The names at the top of DownBeat Magazine's Critics Poll are constantly changing in most categories from year to year. But, in recent years, one name has been stuck at the top in the percussion category: Hamid Drake. Whether he's playing a hand drum or a full set, Drake's dexterity, subtlety, and precision are aurally and visually thrilling.
Over the decades, Drake has lent his talents to Pharoah Sanders, Archie Shepp, Herbie Hancock, Wayne Shorter, Yusef Lateef, and dozens more. He is especially well known for his work with cutting-edge, improvisational groups.
A master of African and Indian rhythms, reggae and Latin beats, and much more, Drake will be appearing in Karuna, a duo with another top percussionist and long-time collaborator, Adam Rudolph, at the Bop Shop on Saturday.
As the Bop Shop celebrates 30 years of concerts, it's especially appropriate to have Drake playing. In 1988 he was a member of the Pierre Dørge Quartet, the first group to appear at the Bop Shop.
Growing up in Chicago, Drake got into percussion by accident when, in grade school, he wanted to play in the stage band. He had his eye on the trombone section, but there weren't any trombones left. The only open slots were playing the bass and snare drums, so Drake reluctantly signed on.
"At first I didn't like it too much but as time went on a love affair occurred between the drums and myself," Drake says. "Years after that, studying different percussive traditions from other parts of the world, the flame was fanned even more.
"I began realizing that the drum was one of the first instruments outside of the voice and the flute, and there were so many amazing drumming traditions throughout the planet, from India to Africa to Asia to Europe and so on."
His skills have taken him all over the world, but Drake still lives in his hometown, a fertile ground for musicians. Chicago is well known for organizations like The Association for the Advancement of Creative Musicians and progressive groups like the Art Ensemble of Chicago.
"Chicago is one of the centers of the improvised music world," Drake says. "There are a lot of artist- and musician-operated things here. It's a little less competitive than New York and the cost of living is better."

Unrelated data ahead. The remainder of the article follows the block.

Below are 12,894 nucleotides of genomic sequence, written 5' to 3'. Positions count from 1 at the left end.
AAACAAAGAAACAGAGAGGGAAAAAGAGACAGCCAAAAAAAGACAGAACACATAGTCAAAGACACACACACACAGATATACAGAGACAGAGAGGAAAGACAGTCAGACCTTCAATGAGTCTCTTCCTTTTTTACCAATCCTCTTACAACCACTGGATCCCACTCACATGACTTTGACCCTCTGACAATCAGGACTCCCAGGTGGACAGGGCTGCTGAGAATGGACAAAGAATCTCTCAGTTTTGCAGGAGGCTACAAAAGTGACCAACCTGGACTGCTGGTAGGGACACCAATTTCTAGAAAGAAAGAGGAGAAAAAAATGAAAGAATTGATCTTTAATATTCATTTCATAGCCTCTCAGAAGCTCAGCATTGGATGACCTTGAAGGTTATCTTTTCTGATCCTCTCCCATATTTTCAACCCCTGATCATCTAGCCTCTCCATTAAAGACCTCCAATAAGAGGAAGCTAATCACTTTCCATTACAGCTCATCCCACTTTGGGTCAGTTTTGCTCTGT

Drake also says he feels lucky to have grown up in the late 1960's and early 1970's.
"It was an amazing time socially and politically," he says, "and the music and the arts in general played a role in elevating political and social, even spiritual and religious consciousness."
Drake came of age playing rock 'n' roll and R&B in garage bands. As a teenager he admired drummers like Zigaboo Modeliste of The Meters; Bernard Purdie, who played with soul greats like Aretha Franklin; and Al Jackson Jr., Al Green's drummer. He was fascinated by big band drummers and jazz drummers like Shelly Manne, but he also admired the way The Band's Levon Helm could play and sing at the same time.
He feels fortunate to have come along at a time when there was a lot of experimentation going on in everything from folk music to jazz and was enamored of innovators like Ornette Coleman.
Drake's horizons were expanded at Rose's Records, a Chicago store with an extensive international section and listening booths where he could sample the records.
"At first I became very attracted by the covers," Drake says, "and then you start listening and it's something you've never heard before. So you buy it and take it home and check it out, and after a while it becomes part of your musical DNA. It starts to affect you in an unconscious way.
"Then you start to consciously explore as far as playing these instruments and discover similarities and differences. Then you wonder, how can I incorporate this into what I do, still maintaining the integrity of the tradition but also making it my own? My curiosity just got piqued."
Drake used to collect drums in his travels but space got tight. He's currently interested in frame drums -- wooden hoops with skin draped over them -- from different cultures. He's acquired Turkish, Moroccan, Egyptian, Irish, Scottish, and Inuit drums and various tambourines.
When Drake plays with Rudolph in Karuna (the word means compassion in Buddhism), it looks and sounds like two men having a conversation, only they're communicating with drums. That doesn't surprise Drake.
"It's just an extension of the conversations we have all the time," says Drake. "We have a lot of philosophical discussions so when we get behind our instruments it's just a continuation."
Drake and Rudolph met at Frank's drum shop in Chicago and started playing together when both were 14 years old.
"We came up studying some of the same drumming traditions," Drake says. The two musicians played together in Mandingo Griot Society, the first group in the West to use the Kora, a West African 21-string lute-bridge-harp, "and connect it with all of the African traditions that were part of the diaspora: R&B, reggae, funk, and stuff like that."
Now a leading proponent of drumming traditions, Drake feels fortunate and blessed to be able to make a living through the art of percussion.
"You find it all over the world, so if I can be associated with that I'm grateful," he says. "There's a great Native American chief who said the drum is the heartbeat of the universe. That can be taken on many levels. The number one drum that all creatures have is the heart. The heartbeat is the drum that continues to play and when it stops playing, that's it."